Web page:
Helpful Videos on Autism & Disability Issues

Thanks to Youtube, educating yourself about the autism spectrum and disability in general is easier than ever! Be warned that there also a lot of bad info online so be careful- avoid anything with language like “epidemic” “tragedy”, find things from the perspectives of people with disabilities themselves rather than people who claim to speak for us! Note: I tried to put this roughly in an order of basic to more complex ideas about autism and disabilities.

How Aspies Communicate: Literal Thinking & Bluntness

Ask an Autistic: What is a Meltdown?

Can We Stop Saying “High-functioning”? What are the problems with using high vs. low-functioning autism labels?

Ask an Autistic: What is Neurodiversity? Truths & misconceptions about the neurodiversity movement. Lots of links listed below video!

Undiagnosed Autism/Asperger’s in Adults– It’s often misunderstood that autism is a new “epidemic” when actually people with autism have existed all along, often struggling to get by. I feel all too this goes ignored by the broader autism community that is very child-centric.

Sh!t People Say to People with Disabilities and here’s a 2nd

S#!T Ignorant People Say to Autistics– Danger: satire and truth ahead!

Stella Young on Inspiration Porn & Objectification of Disability– Stella Young wittily explains how we have all been mislead (heck, lied to!) in our understanding of disabilities. (This is not literally about pornography)

Autistics Speaking: Self Advocacy in a Culture of Cure (Part 2 here)

Jo Case on Asperger’s Syndrome: Identity or Illness– a woman with AS with a son with AS explores changing views of the autism spectrum.

Ask an Autistic: What’s Wrong with Autism Speaks? Why many autistic people and their allies oppose Autism Speaks

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Growing Up Autistic

As she introduces me on my tours, my colleague Joanne Bowles often mentions that I am very comfortable discussing my autism and answering questions about it, while other tour guides often don’t feel that way, which we certainly can respect. Why is this? Well I can’t speak for them, but it’s been a long journey for me towards self-acceptance.

I’m 32, and unusual for someone my age, I was diagnosed around age 8 with autism, more specifically Asperger’s Syndrome. Most people I’ve met around my age weren’t labeled until their teens or twenties, often they were identified as having AD/HD or another learning disability or mental condition. I was the opposite. My partner jokes that I have “male-pattern autism”- females are less commonly diagnosed with autism, but a lot of that seems to be that it tends to manifest differently in males and females, and most of the research on autism and Asperger’s has been done on males. Autistic girls are more frequently quiet and good at hiding their symptoms. I was loud and opinionated, and definitely didn’t act like a “proper young lady”. Fortunately my father at the time was working for the Menninger Foundation, a mental health organization that had more up-to-date research on various conditions, and that is why I was able to access doctors who could figure me out- at least a little bit!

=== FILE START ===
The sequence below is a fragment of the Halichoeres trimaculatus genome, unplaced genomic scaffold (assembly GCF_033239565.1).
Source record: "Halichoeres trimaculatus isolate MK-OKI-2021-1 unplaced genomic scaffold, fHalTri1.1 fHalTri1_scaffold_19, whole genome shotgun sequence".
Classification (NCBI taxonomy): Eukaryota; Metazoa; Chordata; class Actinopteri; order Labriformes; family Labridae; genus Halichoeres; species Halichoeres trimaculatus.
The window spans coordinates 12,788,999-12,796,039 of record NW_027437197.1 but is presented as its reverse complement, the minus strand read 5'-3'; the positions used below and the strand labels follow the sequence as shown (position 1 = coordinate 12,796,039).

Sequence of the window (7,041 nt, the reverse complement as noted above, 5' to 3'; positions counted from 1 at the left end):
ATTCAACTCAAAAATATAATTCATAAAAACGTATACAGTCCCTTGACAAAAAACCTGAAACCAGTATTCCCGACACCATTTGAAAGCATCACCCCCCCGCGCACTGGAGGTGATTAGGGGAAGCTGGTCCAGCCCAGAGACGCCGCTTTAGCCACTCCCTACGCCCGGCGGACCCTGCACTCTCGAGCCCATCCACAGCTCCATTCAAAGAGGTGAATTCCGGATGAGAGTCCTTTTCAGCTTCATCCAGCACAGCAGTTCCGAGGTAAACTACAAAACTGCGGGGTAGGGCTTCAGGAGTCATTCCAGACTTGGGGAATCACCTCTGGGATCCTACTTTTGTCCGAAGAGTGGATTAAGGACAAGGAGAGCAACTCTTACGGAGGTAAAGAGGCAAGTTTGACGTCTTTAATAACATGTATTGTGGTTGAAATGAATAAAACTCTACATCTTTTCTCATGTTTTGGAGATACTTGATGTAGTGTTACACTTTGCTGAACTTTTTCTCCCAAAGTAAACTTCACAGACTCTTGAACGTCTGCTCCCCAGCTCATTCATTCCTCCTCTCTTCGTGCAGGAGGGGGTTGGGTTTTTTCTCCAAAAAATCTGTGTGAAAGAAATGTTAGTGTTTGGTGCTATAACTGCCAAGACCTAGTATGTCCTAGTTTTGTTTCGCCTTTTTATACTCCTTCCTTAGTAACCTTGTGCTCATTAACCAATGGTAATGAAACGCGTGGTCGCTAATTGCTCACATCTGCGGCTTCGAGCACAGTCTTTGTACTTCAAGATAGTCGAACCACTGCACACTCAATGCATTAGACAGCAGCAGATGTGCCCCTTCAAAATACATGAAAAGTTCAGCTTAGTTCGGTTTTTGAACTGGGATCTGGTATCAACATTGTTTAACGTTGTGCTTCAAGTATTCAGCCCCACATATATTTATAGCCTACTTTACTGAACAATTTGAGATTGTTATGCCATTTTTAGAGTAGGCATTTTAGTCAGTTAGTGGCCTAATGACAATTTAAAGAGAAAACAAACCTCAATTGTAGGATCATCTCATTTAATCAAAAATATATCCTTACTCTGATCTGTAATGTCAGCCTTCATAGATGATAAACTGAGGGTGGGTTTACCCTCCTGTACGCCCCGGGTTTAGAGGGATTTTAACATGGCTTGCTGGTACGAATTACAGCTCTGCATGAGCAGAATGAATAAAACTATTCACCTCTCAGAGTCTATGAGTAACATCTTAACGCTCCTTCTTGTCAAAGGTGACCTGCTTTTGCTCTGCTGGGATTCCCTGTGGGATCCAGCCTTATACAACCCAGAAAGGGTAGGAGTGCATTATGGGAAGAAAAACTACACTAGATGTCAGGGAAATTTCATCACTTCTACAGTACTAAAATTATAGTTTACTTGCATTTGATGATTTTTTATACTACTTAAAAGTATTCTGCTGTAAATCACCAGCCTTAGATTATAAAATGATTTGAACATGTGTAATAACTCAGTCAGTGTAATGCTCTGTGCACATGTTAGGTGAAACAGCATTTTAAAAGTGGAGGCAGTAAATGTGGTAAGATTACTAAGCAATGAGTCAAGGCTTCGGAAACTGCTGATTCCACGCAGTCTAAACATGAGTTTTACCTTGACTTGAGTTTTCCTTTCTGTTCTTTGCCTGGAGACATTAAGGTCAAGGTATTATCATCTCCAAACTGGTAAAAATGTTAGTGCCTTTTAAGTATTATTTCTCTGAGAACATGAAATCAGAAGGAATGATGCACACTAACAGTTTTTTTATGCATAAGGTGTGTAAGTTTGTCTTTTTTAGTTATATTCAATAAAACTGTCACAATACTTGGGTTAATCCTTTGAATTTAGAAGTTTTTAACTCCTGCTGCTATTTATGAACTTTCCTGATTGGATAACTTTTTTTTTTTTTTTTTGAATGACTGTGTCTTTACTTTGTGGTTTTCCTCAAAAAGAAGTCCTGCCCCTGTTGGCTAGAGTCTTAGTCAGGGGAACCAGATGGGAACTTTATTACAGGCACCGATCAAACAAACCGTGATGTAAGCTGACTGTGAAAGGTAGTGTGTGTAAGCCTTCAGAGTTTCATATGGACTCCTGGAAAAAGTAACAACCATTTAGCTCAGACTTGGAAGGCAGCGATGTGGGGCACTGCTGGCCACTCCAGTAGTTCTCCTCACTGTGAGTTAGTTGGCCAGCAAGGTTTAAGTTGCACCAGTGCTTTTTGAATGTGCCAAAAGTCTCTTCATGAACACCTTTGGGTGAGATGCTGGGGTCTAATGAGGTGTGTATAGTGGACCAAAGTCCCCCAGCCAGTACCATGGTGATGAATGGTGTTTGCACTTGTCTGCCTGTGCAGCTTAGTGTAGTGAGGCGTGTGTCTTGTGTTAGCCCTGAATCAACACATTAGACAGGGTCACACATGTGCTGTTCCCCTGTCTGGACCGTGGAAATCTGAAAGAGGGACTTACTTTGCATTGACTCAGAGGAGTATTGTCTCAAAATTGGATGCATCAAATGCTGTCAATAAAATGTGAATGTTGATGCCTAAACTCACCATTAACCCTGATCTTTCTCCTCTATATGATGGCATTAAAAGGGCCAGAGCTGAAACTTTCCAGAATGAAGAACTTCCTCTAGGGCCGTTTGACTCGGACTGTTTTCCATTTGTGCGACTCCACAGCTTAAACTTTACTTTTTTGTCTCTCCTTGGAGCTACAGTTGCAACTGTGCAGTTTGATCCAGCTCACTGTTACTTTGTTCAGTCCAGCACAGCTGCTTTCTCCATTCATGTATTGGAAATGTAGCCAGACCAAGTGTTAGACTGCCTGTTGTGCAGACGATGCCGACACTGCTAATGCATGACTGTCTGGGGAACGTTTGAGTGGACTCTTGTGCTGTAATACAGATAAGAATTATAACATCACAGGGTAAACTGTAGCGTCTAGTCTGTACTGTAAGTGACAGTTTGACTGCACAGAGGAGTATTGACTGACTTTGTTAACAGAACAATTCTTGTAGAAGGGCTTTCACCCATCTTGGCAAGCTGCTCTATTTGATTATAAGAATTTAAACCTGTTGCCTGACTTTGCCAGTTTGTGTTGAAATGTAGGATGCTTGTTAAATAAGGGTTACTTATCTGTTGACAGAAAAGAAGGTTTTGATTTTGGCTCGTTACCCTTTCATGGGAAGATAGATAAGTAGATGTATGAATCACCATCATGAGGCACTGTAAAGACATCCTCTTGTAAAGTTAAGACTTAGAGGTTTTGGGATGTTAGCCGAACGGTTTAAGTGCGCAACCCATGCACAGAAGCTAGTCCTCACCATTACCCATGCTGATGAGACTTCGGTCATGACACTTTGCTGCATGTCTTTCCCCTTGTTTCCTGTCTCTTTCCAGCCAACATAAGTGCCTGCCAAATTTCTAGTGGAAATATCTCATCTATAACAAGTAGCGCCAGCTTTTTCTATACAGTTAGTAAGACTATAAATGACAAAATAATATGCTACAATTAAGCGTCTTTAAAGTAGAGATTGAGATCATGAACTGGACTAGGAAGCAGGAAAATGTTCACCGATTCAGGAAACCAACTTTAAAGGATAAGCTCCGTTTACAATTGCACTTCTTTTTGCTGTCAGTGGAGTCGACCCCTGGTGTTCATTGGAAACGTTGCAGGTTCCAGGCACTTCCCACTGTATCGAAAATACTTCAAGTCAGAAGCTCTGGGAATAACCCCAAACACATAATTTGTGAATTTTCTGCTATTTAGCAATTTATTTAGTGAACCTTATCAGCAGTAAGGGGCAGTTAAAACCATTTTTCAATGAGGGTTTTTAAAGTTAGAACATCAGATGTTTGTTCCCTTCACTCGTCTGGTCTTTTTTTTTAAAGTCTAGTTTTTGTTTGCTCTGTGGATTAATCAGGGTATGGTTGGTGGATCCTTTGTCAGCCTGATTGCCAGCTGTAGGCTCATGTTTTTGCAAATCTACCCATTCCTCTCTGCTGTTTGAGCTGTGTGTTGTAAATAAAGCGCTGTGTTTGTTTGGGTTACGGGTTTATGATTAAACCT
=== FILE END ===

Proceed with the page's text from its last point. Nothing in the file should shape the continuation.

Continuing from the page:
My parents were amazing advocates for me, constantly communicating with teachers about my IEP, what I was studying, and emotional and social issues that I had. I was mainstreamed throughout my schooling, and had an aide to assist me in 4th thru 8th grade. The aide was mainly there to help keep me focused on my work, and help me calm down (sometimes by whisking me out of the room) if I had anxiety problems. My parents took the attitude with both my brother and I (he is also on the spectrum and has ADD) of focusing on one year at a time. They didn’t worry about planning for the future, they focused on what was in front of them. In retrospect, I can see the disadvantages of that approach, but it was understandable in the light of the more limited resources that were available at the time for transition-age youth.  I believe they did the best they could, and in fact far better than many parents would’ve done in the same situation!

Anyway, my attitude towards my label was very negative at first when my parents told me, because it sounded negative- Disorder, Syndrome. It sounded like a disease, like there was something wrong with me. My parents tried to explain that I was still the same Mariah, but now we could better understand how Mariah thinks and what she needs. My brother had similar reactions when he was told as well.

I finally felt better about being autistic after attending a camp for kids with Asperger’s/ASD, Camp Discovery at Courage North as a teenager. At last I could be around kids like me (no, my brother wasn’t enough!) I realized that autism wasn’t necessarily a negative, it just meant I was different. Meeting an adult on the spectrum (each cabin had one- called a mentor) was a life-changing experience. I could look up to this person, and have an idea of what I could grow up to be. It was run by the Autism Society, and after going there a couple times, I returned as a mentor and worked there for seven years.

Related Topics I’d like to expand on:

Patterns of Autism in Males/Females

Integration Should Not Mean Isolation

Autism vs. Asperger’s